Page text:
Delayed semiconductor strategy ‘quite frankly flaccid’, industry boss says

The government’s long awaited national semiconductor strategy has been published and met with a lukewarm response from industry amid ongoing shortages.

Microchip makers, who create the parts needed in almost every electronic item, welcomed the publication of the strategy but one called for more detail to know if the £1bn promised will be effective and another said it doesn’t address the barriers facing the industry.

It’s understood a third believes the sum will be dwarfed by funding available for companies in the United States and European Union.

Semiconductor shortages have plagued more than one hundreds industries, halting car making and resulting in a scarcity of PlayStations. Semiconductors have been described as the oil of the 21st century due to the integral role they play in everything from mobile phones to space ships.

As part of the strategy the government has pledged to invest £1bn over the next decade, with £200m spent from this year to 2025.

The aim is to enhance skills in the sector, boost research and development, helping deliver products from lab to market via increased innovation and commercialisation of the sector.

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While the publication and commitment to growing the industry has been roundly welcomed the content has been criticised.

“Quite frankly flaccid” is how the founder of the only company in the world capable of making a component to mass produce semiconductor chips described the content.

“It is a long way from addressing the needs of UK chipmakers,” Dr Simon Thomas of Paragraf said.

It does not address “any of the fundamental challenges British chipmakers face”, Dr Thomas, who is also the chief executive of Paragraf, added.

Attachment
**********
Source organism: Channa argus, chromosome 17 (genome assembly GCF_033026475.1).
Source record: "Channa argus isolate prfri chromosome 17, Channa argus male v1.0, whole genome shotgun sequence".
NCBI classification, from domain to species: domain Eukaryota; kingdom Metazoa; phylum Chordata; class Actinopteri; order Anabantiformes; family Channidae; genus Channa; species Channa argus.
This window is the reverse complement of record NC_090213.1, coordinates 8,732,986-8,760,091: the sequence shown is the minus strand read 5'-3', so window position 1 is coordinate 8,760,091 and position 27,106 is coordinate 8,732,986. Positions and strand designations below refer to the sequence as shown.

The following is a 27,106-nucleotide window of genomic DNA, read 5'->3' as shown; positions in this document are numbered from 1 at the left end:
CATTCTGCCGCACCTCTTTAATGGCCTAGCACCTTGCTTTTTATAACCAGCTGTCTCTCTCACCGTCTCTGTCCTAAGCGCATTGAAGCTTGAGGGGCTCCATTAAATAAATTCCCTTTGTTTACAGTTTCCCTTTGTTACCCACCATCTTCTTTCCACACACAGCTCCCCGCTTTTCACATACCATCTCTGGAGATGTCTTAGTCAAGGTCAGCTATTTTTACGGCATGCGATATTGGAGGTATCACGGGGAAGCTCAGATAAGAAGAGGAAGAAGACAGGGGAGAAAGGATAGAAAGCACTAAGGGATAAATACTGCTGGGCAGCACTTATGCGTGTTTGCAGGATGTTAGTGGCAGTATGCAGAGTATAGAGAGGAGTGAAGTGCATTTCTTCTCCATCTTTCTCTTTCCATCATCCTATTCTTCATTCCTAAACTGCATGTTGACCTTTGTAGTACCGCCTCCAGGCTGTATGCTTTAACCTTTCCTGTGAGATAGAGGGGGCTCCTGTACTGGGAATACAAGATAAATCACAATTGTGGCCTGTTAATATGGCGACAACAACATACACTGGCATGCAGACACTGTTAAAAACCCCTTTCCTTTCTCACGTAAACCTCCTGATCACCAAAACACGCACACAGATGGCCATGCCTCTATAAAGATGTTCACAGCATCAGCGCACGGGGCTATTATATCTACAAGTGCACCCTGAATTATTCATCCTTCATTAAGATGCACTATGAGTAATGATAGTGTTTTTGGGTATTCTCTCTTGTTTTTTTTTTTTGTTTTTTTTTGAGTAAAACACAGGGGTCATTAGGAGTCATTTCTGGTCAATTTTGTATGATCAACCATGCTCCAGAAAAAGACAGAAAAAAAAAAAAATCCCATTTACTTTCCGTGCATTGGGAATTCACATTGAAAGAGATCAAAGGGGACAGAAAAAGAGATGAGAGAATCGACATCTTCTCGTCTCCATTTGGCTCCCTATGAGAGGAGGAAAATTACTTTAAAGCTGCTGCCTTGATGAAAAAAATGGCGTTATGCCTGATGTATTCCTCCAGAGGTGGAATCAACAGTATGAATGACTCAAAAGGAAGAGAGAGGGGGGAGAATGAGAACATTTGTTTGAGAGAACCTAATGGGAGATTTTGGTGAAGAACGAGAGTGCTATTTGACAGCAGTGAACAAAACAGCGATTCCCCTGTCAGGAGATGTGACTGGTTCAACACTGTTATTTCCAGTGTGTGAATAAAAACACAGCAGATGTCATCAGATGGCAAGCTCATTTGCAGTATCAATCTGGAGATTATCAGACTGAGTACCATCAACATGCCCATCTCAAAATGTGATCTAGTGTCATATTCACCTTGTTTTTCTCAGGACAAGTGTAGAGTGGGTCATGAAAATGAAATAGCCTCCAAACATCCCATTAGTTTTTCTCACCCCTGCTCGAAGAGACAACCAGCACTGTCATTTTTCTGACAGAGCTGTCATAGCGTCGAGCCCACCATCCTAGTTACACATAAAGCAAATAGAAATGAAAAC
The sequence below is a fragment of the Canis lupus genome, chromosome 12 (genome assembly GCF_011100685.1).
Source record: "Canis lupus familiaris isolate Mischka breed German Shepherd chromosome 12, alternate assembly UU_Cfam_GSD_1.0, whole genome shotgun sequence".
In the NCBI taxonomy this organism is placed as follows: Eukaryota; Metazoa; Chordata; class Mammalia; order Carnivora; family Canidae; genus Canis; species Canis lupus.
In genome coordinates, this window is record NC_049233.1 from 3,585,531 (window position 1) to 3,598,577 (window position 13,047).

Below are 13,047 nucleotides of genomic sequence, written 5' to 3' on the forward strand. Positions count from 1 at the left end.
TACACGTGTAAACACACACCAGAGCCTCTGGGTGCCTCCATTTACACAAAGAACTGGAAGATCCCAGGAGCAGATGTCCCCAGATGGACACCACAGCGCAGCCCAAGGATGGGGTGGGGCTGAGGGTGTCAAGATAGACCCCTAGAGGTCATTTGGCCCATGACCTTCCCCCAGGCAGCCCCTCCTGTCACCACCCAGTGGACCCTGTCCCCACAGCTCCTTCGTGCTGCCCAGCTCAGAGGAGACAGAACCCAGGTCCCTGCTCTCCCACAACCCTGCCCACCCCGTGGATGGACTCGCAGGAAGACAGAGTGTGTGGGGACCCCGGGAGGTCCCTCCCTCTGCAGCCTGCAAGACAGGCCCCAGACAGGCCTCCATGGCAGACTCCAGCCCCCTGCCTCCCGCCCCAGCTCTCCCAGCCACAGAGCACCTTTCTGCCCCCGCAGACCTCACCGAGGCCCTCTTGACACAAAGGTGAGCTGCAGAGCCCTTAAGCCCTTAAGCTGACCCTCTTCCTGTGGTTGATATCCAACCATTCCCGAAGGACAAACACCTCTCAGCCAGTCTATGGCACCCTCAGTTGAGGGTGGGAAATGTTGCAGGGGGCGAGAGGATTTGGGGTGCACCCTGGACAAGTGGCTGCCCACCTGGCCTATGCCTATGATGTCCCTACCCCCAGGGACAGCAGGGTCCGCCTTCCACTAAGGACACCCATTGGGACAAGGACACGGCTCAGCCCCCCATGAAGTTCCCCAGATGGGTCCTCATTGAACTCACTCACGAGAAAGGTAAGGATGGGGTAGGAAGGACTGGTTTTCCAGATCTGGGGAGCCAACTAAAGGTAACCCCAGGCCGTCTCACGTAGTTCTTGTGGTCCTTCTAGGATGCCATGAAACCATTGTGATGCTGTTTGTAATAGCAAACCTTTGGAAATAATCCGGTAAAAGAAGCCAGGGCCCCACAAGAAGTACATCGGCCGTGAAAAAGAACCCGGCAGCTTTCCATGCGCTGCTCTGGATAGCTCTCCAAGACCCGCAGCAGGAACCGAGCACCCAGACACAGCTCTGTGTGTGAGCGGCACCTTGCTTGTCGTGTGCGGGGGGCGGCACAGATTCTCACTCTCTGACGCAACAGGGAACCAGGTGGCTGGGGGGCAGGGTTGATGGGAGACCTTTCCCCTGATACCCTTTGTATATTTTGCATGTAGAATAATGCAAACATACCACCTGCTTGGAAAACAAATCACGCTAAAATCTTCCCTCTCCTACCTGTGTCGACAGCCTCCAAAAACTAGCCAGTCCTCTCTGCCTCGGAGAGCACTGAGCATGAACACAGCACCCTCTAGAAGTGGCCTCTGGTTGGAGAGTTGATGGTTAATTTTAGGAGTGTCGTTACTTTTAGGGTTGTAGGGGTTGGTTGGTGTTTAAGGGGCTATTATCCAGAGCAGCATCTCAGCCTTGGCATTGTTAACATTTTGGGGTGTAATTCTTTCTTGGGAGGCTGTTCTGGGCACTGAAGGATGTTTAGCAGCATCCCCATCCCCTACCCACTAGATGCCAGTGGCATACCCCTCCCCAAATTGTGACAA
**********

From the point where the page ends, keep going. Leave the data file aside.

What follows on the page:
“The strategy continues the trend of this Conservative administration proclaiming superlatives like “becoming a technology superpower” without defining what “superpower” actually means or delivering a plan of how we will even begin to reach this objective”.

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The co-founder and CTO at Pragmatic semiconductor, Richard Price, made the case for industry support in March.

The £1bn figure in reality is not that large by industry standards, Dr Thomas added.

The sum is “less than what it would cost to establish a very basic microchip fabrication plant”.

“In reality the UK’s capital commitment is nothing but a rounding error in this industry”.

Questions on the amount being invested were also raised by the founder of Pragmatic Semiconductor.

Scott White said further clarity was need around “exactly what the £1bn will be applied to, as well as how and when it will be applied”.

“When you look at the areas the UK is focused on there is a valid question to be asked over whether that’s enough money to make a difference – is it too much of a dilution to spread the amount over 10 years? That can only be answered with more detail,” he said

“Ultimately, you could invest £100m annually into something that really moves the needle for the industry. You could equally waste £1bn in a year by focusing it on areas that won’t have an impact.”

The government’s long awaited plan missed its deadline of autumn 2022 but was positively received by some industry figures.

“These well thought through policy interventions will help UK companies drink from the global fire hydrant of opportunity as this critically important industry grows to $1trn by 2030,” the UK managing partner of Silicon Catalyst said.

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